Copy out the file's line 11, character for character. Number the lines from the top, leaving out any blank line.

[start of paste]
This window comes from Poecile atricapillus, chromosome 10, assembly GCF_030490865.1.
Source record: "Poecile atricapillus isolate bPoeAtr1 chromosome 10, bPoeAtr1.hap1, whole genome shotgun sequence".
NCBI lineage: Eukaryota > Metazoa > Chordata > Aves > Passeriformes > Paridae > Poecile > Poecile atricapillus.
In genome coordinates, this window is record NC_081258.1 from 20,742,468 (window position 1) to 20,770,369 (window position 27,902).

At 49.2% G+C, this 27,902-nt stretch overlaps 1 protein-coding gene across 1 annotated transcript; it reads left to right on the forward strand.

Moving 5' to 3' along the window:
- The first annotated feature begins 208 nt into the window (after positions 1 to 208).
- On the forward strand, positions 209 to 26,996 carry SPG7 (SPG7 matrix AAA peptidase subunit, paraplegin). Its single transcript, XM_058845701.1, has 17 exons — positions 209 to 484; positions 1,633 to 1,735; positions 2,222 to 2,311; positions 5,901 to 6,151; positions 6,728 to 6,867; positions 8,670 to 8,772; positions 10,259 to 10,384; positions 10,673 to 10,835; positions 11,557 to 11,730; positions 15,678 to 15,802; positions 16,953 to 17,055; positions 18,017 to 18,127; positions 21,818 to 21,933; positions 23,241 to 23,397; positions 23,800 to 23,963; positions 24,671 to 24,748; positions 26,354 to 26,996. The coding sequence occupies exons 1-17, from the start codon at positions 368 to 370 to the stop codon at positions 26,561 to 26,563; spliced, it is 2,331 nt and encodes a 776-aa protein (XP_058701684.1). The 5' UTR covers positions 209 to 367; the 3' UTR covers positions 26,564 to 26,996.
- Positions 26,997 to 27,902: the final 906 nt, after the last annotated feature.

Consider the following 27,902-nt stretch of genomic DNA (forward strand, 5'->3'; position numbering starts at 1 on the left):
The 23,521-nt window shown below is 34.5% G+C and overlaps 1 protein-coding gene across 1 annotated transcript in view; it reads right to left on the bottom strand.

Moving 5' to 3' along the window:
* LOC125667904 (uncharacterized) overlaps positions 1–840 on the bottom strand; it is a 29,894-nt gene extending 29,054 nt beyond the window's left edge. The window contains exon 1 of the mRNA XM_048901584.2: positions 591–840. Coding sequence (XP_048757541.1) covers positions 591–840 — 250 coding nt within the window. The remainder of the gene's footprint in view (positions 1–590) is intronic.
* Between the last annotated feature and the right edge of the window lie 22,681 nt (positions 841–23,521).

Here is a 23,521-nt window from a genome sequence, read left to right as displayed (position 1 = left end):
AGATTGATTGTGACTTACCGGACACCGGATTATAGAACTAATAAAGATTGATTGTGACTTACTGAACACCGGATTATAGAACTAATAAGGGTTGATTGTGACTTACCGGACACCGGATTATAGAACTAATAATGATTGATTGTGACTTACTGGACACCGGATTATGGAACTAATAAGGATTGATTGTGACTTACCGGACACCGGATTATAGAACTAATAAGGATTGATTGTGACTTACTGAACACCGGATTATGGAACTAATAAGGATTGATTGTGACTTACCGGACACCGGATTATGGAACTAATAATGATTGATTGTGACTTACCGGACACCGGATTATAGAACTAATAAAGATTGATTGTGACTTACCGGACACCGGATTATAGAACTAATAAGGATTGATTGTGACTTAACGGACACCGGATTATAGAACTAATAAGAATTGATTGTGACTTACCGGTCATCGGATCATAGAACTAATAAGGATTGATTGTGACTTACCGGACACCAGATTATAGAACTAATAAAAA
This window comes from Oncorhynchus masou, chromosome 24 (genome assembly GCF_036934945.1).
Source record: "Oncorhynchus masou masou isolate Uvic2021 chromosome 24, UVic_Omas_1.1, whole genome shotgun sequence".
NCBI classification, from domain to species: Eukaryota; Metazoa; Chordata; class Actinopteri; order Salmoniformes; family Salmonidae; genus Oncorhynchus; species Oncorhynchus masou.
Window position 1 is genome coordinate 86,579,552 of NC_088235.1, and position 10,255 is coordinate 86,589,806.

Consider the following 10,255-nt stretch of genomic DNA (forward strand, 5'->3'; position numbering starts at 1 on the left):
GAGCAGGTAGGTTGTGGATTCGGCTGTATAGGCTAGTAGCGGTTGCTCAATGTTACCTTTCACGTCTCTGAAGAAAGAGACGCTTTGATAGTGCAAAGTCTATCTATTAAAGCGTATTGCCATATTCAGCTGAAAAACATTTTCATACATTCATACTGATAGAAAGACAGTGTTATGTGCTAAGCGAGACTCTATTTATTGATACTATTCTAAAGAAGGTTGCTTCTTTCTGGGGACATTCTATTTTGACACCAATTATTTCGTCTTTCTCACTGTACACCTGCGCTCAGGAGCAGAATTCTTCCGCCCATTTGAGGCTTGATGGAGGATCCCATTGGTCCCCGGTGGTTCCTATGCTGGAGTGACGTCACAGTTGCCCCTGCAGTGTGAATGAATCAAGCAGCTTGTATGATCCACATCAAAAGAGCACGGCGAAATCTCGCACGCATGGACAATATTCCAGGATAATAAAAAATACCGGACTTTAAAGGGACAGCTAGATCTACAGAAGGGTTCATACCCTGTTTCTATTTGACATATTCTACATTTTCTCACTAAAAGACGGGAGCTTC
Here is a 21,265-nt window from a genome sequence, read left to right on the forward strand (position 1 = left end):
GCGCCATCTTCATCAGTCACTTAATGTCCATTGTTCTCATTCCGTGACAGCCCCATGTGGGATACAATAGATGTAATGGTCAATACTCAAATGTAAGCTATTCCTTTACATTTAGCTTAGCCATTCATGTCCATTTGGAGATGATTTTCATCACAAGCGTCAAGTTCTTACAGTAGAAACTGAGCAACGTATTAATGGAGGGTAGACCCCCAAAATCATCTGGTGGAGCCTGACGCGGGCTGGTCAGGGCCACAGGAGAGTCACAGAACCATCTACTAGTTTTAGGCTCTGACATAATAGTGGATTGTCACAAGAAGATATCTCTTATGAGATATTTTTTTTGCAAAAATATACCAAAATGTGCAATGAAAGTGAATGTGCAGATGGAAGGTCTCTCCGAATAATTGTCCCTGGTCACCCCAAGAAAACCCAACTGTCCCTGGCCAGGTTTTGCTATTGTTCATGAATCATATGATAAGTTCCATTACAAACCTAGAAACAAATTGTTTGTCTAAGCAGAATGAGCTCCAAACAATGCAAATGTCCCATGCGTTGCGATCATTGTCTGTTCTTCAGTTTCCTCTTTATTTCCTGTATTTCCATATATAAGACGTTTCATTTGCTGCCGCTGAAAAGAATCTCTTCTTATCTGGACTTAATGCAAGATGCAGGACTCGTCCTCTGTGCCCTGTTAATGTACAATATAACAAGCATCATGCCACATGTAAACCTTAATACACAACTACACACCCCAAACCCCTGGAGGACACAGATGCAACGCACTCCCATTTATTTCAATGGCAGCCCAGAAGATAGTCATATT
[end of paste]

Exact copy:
The 23,521-nt window shown below is 34.5% G+C and overlaps 1 protein-coding gene across 1 annotated transcript in view; it reads right to left on the bottom strand.